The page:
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Cookies with Nuts
Soft Biscuits/Biscotti teneri (with currants, almonds, white flour and potato meal)
Originated from: Italy
Occasion: Special times
Contributed by: Taken from "The Italian Cook Book" by Maria Gentile (The Italian Book Co., 1919)

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2 ounces flour
Potato meal (a little less than 2 ounces)
3 ounces, currants
4 ounces (1/4 lb.) sugar
1 1/2 ounce, sweet almonds
1 ounce, candied orange or angelica
1 ounce, fruit preserve
3 eggs


"Skin the almonds, cut them in half lengthwise and dry in the sun or at the fire. Pastry cooks usually leave them with the skin but it is much preferable to skin them. Cut in little cubes the candied fruits and the preserve.

Stir for a long while, about half an hour the sugar in the egg-yolks and a little flour then add the white of the eggs well beaten and when everything is well beaten add the flour, letting it fall from a sieve.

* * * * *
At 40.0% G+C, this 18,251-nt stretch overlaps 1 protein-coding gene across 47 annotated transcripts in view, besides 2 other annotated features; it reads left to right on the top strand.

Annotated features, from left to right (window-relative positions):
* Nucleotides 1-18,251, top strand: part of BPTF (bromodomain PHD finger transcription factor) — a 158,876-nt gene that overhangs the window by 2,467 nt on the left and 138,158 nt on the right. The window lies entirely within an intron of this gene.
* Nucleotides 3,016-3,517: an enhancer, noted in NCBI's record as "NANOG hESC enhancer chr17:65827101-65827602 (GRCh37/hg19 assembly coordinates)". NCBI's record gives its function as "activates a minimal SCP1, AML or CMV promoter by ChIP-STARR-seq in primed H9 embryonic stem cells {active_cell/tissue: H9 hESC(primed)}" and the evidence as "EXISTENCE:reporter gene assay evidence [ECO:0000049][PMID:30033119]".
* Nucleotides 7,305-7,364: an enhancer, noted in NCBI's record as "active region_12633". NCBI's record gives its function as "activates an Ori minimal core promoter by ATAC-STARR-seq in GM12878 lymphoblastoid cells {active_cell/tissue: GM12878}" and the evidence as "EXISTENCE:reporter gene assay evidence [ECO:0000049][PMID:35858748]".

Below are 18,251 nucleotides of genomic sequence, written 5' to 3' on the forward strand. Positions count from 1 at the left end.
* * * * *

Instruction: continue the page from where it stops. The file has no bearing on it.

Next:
Mix slowly and scatter on the mixing the almonds and the cubes of candied and preserved fruit.

Grease and sprinkle the tin box with flour.

Bake in the oven and cut the biscuits the day after. If desired these can also be roasted on both sides."


This recipe was taken from "The Italian Cook Book: the Art of Eating Well, Practical Recipes of the Italian Cuisine" by Mrs. Maria Gentile. It was published in the U.S. in 1919. For the entire copyright-free cookbook see www.archive.org........ P.S. I tried this recipe and even though the result was edible, it was not at all tasty. In fact, the biscotti tasted more like pancakes than like what North Americans have come to think of twice-baked Italian cookies. Obviously back in 1919 few home cooks used baking powder, and this made baking cookies very difficult. The batter for this cookie recipe rose in the oven, but as soon as the cookie dough was baked and removed from the heat, it fell substantially. The use of potato meal also did not do much to enhance the flavor of this recipe. I would Not do it again. Nonetheless it was interesting doing this very old recipe and finding out how challenging it must have been for home cooks to come up with edible works of art when they had so little to work with..... Notes and photo: Mary Melfi.

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